Floating City by Kerri SakamotoFloating City by Kerri Sakamoto

Floating City

byKerri Sakamoto

Hardcover | April 17, 2018

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Citizen Kane reimagined, a novel about ambition and the relentless desire to belong, from the author of the Commonwealth Prize-winning and Governor General's Literary Award-nominated The Electrical Field.

Frankie Hanesaka isn't afraid of a little hard work. An industrious boy, if haunted by the mysterious figures of his mother's past in Japan, he grows up in a floating house in the harbour of Port Alberni, BC. With all the Japanese bachelors passing through town to work in the logging camps and lumber mills, maybe he could build a hotel on the water, too. Make a few dollars. But then the war comes, and Frankie finds himself in a mountain internment camp, his small dreams of success dashed by the great tides of history.
     After the war, Frankie tries his luck in Toronto, where possibility awaits in the form of a patron who teaches him how to turn effort into money, and a starry-eyed architect who teaches Frankie something harder to come by: the ability to dream big. Buckminster Fuller's role as Frankie's outsized spiritual mentor is one of just many real-life touchstones and extraordinary points of colour in this fairytale-like story about family, ambition and the costs of turning our backs on history and home.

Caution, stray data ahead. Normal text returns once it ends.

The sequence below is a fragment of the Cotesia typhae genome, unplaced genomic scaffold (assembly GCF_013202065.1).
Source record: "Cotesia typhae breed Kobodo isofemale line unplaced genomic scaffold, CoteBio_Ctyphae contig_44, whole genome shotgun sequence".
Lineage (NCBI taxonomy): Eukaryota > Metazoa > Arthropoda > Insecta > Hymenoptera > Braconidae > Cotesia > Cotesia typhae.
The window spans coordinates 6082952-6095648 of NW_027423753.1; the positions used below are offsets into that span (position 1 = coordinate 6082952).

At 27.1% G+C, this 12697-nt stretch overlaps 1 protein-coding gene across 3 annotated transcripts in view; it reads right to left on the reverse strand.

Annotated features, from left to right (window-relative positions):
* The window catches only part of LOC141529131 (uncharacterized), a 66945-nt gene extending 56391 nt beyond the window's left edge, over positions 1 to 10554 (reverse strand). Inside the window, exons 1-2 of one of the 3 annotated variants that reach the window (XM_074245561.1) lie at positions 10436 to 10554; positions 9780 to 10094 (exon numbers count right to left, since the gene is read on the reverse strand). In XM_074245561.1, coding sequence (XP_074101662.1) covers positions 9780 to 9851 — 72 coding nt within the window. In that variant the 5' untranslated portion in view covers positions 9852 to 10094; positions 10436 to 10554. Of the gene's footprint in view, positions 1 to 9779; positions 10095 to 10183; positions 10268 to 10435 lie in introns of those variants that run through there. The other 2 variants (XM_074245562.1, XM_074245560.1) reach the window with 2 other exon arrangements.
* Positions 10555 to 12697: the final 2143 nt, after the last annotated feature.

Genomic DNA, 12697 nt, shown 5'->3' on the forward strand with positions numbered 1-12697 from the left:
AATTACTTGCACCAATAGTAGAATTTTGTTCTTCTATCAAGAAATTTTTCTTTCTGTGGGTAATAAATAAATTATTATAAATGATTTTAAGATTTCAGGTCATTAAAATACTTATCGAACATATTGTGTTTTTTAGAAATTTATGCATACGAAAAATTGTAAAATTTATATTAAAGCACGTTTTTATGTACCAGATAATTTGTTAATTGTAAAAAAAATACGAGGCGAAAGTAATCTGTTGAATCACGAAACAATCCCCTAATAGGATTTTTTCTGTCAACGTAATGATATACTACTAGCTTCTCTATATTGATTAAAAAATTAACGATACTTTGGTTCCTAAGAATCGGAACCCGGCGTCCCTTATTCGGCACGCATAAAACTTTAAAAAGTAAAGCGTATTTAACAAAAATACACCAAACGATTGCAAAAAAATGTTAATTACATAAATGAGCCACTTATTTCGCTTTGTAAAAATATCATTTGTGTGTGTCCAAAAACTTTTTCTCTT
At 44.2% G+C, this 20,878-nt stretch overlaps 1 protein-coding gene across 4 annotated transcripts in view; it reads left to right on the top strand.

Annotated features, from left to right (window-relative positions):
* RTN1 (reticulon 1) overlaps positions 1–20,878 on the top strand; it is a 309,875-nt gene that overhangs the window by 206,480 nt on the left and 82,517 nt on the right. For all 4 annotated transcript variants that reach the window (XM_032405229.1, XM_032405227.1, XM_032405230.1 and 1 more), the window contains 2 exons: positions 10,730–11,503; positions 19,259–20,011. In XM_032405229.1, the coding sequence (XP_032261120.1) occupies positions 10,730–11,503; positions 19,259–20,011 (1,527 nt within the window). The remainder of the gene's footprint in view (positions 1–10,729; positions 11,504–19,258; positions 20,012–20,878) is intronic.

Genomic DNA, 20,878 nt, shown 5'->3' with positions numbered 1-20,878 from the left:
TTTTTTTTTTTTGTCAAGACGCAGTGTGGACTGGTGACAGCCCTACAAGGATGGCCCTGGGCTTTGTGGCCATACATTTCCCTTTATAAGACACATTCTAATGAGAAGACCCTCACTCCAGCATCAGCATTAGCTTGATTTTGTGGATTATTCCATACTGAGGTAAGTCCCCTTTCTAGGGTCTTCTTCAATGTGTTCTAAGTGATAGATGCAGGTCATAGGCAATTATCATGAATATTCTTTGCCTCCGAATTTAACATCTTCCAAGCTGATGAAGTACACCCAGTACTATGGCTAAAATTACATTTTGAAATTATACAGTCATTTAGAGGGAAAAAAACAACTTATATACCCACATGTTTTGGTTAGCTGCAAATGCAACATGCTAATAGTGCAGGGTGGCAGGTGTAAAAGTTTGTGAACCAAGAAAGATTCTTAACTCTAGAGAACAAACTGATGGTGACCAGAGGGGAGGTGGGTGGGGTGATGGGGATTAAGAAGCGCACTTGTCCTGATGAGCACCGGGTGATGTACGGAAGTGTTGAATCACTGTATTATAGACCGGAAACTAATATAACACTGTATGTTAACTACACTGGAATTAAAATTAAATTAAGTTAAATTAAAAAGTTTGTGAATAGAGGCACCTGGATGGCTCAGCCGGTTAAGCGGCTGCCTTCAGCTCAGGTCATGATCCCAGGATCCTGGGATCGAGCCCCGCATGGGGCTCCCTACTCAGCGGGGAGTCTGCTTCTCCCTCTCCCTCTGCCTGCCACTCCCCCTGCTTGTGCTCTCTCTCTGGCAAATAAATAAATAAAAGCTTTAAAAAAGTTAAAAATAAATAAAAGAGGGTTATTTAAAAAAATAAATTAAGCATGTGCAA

KERRI SAKAMOTO debuted as a novelist in 1998 with The Electrical Field, a finalist for a slew of awards--the Governor General's Award, the Kiriyama Pacific Rim Book Prize and the IMPAC Dublin Literary Award--and winner of the Commonwealth Writers' Prize for Best First Book and the Canada-Japan Literary Award. The Toronto Star said "Ker...
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Title:Floating CityFormat:HardcoverProduct dimensions:272 pages, 8.3 × 5.4 × 1 inShipping dimensions:8.3 × 5.4 × 1 inPublished:April 17, 2018Publisher:Knopf CanadaLanguage:English

The following ISBNs are associated with this title:

ISBN - 10:0345809890

ISBN - 13:9780345809896

Reviews